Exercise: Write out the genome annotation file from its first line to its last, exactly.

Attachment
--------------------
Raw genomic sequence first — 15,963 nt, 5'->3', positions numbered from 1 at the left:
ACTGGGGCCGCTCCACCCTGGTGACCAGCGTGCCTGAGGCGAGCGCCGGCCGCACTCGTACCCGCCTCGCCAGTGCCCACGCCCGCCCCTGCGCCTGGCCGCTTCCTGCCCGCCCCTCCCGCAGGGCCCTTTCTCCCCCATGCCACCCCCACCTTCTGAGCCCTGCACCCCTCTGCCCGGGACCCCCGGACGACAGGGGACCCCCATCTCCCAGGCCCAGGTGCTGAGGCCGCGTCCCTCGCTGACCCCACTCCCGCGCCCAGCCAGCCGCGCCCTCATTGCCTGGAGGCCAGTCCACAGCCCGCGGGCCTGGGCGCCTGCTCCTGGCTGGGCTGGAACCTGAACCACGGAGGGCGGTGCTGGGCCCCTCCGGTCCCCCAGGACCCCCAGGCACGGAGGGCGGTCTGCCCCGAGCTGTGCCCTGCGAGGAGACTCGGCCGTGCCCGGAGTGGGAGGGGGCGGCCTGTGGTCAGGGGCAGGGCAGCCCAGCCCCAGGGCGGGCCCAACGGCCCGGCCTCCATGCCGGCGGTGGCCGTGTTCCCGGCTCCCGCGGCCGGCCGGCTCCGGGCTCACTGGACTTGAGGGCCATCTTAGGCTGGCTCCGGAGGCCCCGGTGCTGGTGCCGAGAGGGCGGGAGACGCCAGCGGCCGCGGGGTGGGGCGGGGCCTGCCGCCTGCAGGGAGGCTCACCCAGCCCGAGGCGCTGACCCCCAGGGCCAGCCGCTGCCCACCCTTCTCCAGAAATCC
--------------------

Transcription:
Raw genomic sequence first — 15,963 nt, 5'->3', positions numbered from 1 at the left:
ACTGGGGCCGCTCCACCCTGGTGACCAGCGTGCCTGAGGCGAGCGCCGGCCGCACTCGTACCCGCCTCGCCAGTGCCCACGCCCGCCCCTGCGCCTGGCCGCTTCCTGCCCGCCCCTCCCGCAGGGCCCTTTCTCCCCCATGCCACCCCCACCTTCTGAGCCCTGCACCCCTCTGCCCGGGACCCCCGGACGACAGGGGACCCCCATCTCCCAGGCCCAGGTGCTGAGGCCGCGTCCCTCGCTGACCCCACTCCCGCGCCCAGCCAGCCGCGCCCTCATTGCCTGGAGGCCAGTCCACAGCCCGCGGGCCTGGGCGCCTGCTCCTGGCTGGGCTGGAACCTGAACCACGGAGGGCGGTGCTGGGCCCCTCCGGTCCCCCAGGACCCCCAGGCACGGAGGGCGGTCTGCCCCGAGCTGTGCCCTGCGAGGAGACTCGGCCGTGCCCGGAGTGGGAGGGGGCGGCCTGTGGTCAGGGGCAGGGCAGCCCAGCCCCAGGGCGGGCCCAACGGCCCGGCCTCCATGCCGGCGGTGGCCGTGTTCCCGGCTCCCGCGGCCGGCCGGCTCCGGGCTCACTGGACTTGAGGGCCATCTTAGGCTGGCTCCGGAGGCCCCGGTGCTGGTGCCGAGAGGGCGGGAGACGCCAGCGGCCGCGGGGTGGGGCGGGGCCTGCCGCCTGCAGGGAGGCTCACCCAGCCCGAGGCGCTGACCCCCAGGGCCAGCCGCTGCCCACCCTTCTCCAGAAATCC